Saint Augustine is one of the most intriguing figures in the two-thousand-year history of Christianity. He represents misspent youth, passionate romance, a deep conversion, and ultimately a profound, compelling Christian faith. It’s a hard story not to fall in love with. If he were alive today we might imagine him (at least in his later life) as one of the media titans among our Catholic bishops (think Bishop Barron or Fulton Sheen).
This article is part of a three-part series on conversion first articulated here.
This article is part of a three-part series first articulated here.
Gratitude is not only the key to virtue, but also to happiness and prayer.
In the film “Interstellar,” director Christopher Nolan takes up a major theme, namely that of love.
Love, as a theological virtue, is the virtue by which we love God for his own sake and we love others for the sake of God—that is, we love God in others. We put on the “mind of Christ” (see 1 Cor 2:16; Rom 12:2), making his aims our aims—seeing things as he sees them and aligning our hearts accordingly. And we make the needs, sorrows, victories, and aspirations of others our own, seeing to their good as if it were ours.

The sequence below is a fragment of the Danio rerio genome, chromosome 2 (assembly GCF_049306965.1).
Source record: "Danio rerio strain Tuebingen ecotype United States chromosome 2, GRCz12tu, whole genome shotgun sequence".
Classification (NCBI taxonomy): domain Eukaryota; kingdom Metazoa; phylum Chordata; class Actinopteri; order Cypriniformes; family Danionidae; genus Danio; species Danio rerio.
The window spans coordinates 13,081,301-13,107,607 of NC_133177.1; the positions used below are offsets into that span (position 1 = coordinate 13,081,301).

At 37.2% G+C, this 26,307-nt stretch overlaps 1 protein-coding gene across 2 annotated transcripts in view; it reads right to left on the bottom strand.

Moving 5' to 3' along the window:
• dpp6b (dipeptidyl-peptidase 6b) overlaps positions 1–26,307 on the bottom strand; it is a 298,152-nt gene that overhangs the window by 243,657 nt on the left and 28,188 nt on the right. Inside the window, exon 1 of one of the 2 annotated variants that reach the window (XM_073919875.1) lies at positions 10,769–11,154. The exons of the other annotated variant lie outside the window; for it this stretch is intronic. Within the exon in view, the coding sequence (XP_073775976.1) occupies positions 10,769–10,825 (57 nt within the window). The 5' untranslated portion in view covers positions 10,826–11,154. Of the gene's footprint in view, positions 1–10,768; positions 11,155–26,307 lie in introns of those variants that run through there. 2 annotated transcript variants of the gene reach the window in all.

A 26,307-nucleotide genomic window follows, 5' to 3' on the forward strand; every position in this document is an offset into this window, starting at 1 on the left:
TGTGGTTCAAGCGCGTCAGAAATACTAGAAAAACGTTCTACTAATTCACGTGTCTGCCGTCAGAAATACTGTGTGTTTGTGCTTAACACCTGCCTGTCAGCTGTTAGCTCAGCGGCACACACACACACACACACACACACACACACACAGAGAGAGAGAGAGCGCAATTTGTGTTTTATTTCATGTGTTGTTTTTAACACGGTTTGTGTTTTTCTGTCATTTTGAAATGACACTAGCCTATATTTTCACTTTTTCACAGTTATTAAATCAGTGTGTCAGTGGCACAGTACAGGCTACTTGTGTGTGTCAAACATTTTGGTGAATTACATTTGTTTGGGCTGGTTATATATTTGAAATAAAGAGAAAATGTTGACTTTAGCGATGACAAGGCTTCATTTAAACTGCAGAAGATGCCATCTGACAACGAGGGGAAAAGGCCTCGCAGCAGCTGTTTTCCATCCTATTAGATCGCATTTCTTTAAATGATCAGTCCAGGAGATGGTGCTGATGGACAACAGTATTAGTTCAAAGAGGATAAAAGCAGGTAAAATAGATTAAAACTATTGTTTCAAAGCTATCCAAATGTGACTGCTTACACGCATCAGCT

According to philosopher, James K.A. Smith, we might want to rethink what it means to be secular.
Biographers of Walker Percy often begin their work with the distressing tale of how Percy’s grandfather, father and mother committed suicide.
The call to transform the culture is ever alive and new. As part of our calling to the transcendent (more than just the material world) we must share it. We must unleash the culture from the slavery of putting what the world offers on a pedestal. We were made for more and the negativity in our materialist culture is evident of this. This loss of transcendence in our culture has four main negative consequences.